Ezra Clark, page 038

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Identifier /tanner/image/ezra_clark.xml
Title A Biography of Ezra Thompson Clark
Creator Tanner, Annie Clark, 1864-1941
Subject Biography; Frontier and pioneer life; Polygamy; Mormons
Subject Local Clark, Ezra Thompson, 1832-1901
Description Written by the oldest child in his second family, the biography of Ezra Thompson Clark is that of a successful pioneer, highly-regarded and devoted family man, and intensely loyal follower of the Mormon church.
Publisher Tanner Trust Fund, University of Utah Library, Salt Lake City, Utah.
Date 1975
Type Text
Format application/pdf
Format Creation Digital images scanned at 8-bit grayscale on an Epson Expression 836XL flatbed scanner, and saved as uncompressed TIFF files at 3456 x 5363 pixels resolution. Display GIF files generated In PhotoShop.
Source This XML container file provides an entry point to the scanned images of the pages from A Biography of Ezra Thompson Clark .
Language eng
Relation Is part of: Utah, the Mormons, and the West. no. 5
Coverage 1832 - 1901
Rights Management University of Utah, Copyright 2001
Source Physical Dimensions 15 cm x 22.5 cm
Source Characteristics Printed Hard Cover Book
Scanning Device Hewlett Packard ScanJet 3C/ADF Flatbed Scanner
Resolution TIFF: 2800 x 4600 pixels
Dimensions Gif: 700 x 1200 pixels
Bit Depth Text: 1-bit / Images: 8-bit (grayscale)
Scanning Technician Clifton Brooks
Metadata Cataloger Clifton Brooks; Kenning Arlitsch; Jan Robertson
Call Number CT 275 C53 T36 1975
ARK ark:/87278/s6bz65b3
Topic Mormons; Biography; Polygamy; Frontier and pioneer life
Setname uum_ttb
Date Created 2005-04-20
Date Modified 2011-04-06
ID 326907
Reference URL

Page Metadata

Identifier 047 .gif
Title Ezra Clark, page 038
Description 38 EZRA THOMPSON CLARK erect, then bent forward, occasionally, indicated a medita- tive as well as an observing mind. His perception was very keen. He used to say that there was a great difference in each head of stock in the Clark herd of cattle, and that every horse and cow had its own disposition which made it different and easily recognized from the others. He had an extremely hospitable nature. It was his de- light to entertain friends and strangers. His home was the stopping place for travelers who came to town, and always without charge. At general conference time people came to his home, with their teams, from Bear Lake and southern Utah. It was very unusual for more than a day to pass with- out someone enjoying the friendly hospitality of Ezra Clark's home. All who knew him were aware of this generous quality in his character. One of his boys went to Ogden to get a head of stock from the stray pen. When he asked the man with whom he stayed how much he owed for the night's lodging and feed for his horse, the man replied: "Five dollars." All the boy had was $1.50, which his father had given him just before he left home. "Well," said the man, "your father cares for many boys that go his way, so I won't charge anything." His first wife, Aunt Mary, as she was familiarly called, was a suitable companion. She had a deeply religious na- ture and a great pride in the growth of the Church. She had absolute confidence in its leaders and felt a satisfaction in the fact that her husband was in harmony with them. Her great diversion was service to the Church. In early days she taught a Sunday school class and all her life she was interested in Relief Society work. She was chosen to be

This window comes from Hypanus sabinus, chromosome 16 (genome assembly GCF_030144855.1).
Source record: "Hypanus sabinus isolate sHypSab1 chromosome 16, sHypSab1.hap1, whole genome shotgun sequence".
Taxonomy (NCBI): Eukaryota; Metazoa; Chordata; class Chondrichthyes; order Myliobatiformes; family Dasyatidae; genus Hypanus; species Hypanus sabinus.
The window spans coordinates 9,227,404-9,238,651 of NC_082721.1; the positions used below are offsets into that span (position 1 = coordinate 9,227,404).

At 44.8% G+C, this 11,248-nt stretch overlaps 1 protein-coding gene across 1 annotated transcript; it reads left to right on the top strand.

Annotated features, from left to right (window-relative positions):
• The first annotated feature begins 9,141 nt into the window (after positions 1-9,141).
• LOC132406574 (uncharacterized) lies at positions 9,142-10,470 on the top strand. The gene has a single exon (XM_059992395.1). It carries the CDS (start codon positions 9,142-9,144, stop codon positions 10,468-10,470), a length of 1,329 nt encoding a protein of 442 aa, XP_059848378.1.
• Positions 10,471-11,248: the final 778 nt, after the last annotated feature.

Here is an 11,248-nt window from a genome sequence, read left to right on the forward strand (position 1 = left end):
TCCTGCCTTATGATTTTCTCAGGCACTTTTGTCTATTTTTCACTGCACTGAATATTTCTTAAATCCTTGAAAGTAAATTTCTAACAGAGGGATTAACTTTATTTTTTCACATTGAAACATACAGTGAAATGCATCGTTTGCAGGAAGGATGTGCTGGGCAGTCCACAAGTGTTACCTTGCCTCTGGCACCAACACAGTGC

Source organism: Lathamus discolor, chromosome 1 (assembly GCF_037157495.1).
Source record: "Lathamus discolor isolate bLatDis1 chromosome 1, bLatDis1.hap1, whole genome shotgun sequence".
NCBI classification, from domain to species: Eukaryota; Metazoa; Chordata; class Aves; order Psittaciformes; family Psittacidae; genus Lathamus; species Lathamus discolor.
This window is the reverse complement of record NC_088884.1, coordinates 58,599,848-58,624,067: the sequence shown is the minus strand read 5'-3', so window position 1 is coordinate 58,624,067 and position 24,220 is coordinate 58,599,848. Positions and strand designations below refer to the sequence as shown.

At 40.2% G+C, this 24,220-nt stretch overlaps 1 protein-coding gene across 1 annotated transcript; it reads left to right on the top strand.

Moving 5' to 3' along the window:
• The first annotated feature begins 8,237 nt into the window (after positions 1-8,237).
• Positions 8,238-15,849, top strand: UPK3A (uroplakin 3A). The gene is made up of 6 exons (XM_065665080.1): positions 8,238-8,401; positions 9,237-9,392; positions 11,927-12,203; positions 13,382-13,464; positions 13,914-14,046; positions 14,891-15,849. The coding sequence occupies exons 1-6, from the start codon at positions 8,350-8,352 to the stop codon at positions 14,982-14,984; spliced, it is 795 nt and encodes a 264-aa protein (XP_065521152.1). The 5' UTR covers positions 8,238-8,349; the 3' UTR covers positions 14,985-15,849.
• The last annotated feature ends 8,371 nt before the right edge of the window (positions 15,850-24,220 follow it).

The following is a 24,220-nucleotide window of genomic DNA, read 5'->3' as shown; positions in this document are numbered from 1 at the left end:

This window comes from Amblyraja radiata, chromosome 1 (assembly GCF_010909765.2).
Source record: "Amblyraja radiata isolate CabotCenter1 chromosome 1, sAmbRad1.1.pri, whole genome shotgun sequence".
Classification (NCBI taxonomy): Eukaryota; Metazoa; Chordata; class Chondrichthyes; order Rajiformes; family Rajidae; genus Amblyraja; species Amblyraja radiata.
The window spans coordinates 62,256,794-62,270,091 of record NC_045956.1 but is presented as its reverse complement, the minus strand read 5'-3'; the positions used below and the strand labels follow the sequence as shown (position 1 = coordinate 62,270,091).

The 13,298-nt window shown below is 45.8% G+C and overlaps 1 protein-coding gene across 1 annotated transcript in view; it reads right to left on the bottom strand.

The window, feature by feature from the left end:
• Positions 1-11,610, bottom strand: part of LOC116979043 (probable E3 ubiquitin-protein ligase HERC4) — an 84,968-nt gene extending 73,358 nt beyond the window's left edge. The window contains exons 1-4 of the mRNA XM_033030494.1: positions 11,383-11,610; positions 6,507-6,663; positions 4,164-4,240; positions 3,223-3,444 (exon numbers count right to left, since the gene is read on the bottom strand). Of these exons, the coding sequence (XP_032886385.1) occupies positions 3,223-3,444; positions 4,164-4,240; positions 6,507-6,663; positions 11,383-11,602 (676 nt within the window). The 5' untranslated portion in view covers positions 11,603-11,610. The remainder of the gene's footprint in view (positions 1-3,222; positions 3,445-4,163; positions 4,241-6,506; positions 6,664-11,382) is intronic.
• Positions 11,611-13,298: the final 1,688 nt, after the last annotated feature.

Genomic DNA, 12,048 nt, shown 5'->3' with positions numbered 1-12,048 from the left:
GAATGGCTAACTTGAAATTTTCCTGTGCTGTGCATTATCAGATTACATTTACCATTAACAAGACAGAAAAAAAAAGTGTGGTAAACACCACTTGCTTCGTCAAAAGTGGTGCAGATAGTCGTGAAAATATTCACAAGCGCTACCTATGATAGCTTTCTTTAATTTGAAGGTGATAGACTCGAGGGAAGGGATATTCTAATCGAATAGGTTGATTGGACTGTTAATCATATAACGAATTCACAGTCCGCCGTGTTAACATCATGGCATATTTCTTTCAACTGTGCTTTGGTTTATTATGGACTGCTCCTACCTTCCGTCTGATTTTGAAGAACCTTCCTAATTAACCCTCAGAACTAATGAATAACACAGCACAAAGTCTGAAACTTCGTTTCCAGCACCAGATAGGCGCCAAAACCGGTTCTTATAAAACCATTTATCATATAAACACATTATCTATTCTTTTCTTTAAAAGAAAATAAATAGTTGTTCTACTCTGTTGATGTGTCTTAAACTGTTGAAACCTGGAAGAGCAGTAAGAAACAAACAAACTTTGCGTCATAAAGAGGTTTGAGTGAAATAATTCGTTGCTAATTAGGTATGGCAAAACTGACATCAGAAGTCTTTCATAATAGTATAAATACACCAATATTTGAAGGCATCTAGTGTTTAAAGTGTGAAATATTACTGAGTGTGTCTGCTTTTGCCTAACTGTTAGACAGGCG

Format application/pdf
Source A Biography of Ezra Thompson Clark
Setname uum_ttb
Date Created 2005-04-14
Date Modified 2005-04-14
ID 326905
Reference URL